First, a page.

Once you have a foster child, know your boundaries for you and your family. I struggled with this immensely with my 13 yr old (you can read more of the progress of this in our foster journey, That's My Girl, Who will Stand? and I'm Back!). I have deep respect for other foster families that have pledged to their foster children, that their home would be their last stop. I SO desperately wanted to be that for her. Perhaps, if it were ten years down the road when my husband and I have had more experience and didn’t have two young children, it would have been different story… But in this situation, with a broken heart, I discovered “our line.”
What is your line?
You could end up having children come through your home with a variety of issues. When considering your line you need to consider you and your spouse’s needs as well as that of the other children living in your home, biological or current foster children. Think about all these people when you make this tough decision.
How much is too much? What if your kid runs away? Spews every word in the book at you? Throws your favorite piece of china that you inherited from your grandma, smashing it into a million pieces on the floor? Hurts another child in your home? I am certainly not painting everyday reality here, rather, I am trying to help you imagine the worst case scenario. If any of these things happened, would that be too much? There is no wrong answer here. Just be real. If it is too much, what is your plan of action? If that is not your line, what steps will your family take to get through that situation?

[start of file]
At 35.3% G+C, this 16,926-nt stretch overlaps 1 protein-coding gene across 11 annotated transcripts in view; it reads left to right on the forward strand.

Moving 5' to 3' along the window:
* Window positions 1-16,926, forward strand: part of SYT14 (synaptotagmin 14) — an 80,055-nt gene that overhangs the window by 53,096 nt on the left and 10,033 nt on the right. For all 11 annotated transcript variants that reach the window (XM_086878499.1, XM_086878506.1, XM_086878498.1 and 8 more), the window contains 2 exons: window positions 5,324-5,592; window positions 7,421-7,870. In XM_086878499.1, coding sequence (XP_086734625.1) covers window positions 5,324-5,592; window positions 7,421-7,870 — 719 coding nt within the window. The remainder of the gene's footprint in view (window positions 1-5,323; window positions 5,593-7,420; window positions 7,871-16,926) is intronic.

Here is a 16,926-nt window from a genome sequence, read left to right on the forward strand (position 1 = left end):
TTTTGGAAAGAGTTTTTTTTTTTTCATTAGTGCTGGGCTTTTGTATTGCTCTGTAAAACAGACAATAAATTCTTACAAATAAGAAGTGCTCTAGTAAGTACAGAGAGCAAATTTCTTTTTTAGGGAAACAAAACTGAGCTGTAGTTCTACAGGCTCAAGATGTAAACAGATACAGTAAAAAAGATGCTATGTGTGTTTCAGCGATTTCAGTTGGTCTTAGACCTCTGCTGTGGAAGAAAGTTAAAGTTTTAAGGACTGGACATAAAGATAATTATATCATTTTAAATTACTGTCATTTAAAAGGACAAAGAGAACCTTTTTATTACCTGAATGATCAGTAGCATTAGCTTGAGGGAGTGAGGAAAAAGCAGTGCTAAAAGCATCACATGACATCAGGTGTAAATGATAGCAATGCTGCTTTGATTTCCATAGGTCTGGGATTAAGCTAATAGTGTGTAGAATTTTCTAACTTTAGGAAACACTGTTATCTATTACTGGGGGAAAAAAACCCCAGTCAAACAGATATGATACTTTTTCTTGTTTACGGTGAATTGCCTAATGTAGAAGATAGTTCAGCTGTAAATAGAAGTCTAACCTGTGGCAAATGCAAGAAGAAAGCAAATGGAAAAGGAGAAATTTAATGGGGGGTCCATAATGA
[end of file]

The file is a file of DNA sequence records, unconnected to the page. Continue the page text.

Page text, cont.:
Look around your home and imagine worst case scenarios. This is difficult but important, so that:
1. You can take necessary steps to safeguard against that from ever taking place Example: In any home with kids it is probably not a good idea to have that original Tiffany Lamp sitting on a dainty table next to your couch. :) Take the necessary steps to protect important items that are breakable.
2. If anything were to happen you already have a plan of action to follow instead of responding out of shock, fear and raw emotion.
Have a heart to heart conversation with your spouse (or whoever your #1 support person is) to determine what exactly your line is, and from there, what your game plan would be. What do you do in that moment that “the line” is crossed? What do you do from that point forward? As a foster family, you will always have access to an emergency on call social worker who can walk you through tough situations. You also do have the right to put in a seven days notice, and in severe cases the agency can pull the child immediately and put them in respite until they find another suitable home. Please don’t take such a decision lightly. It is always hard on the child (and on you) to have to move again, yet sometimes there is no other choice. Whatever your plan of action is, run it through in your mind a million times so that if the crazy happens you can respond in a calm and loving way.
I hope today's post didn't scare you away. As I said before, foster kids are just kids that need someone to love them, believe in them, walk with them. If these scenarios even occur, most are the result of a lifetime of adults breaking their trust. After having that as your foundation, it is terrifying to bond and you will see them do what they can to test you, to push you away, to safeguard themselves so they won't get hurt again. If you can walk that line and see them through to the other side you will be the blessed witness of the most beautiful of transformations.
Whatever your line is, please move forward, informed (which I hope I was able to do some of here), prepared and supported.
Tomorrow: Choosing to Foster - Preparing Your Children for the Experience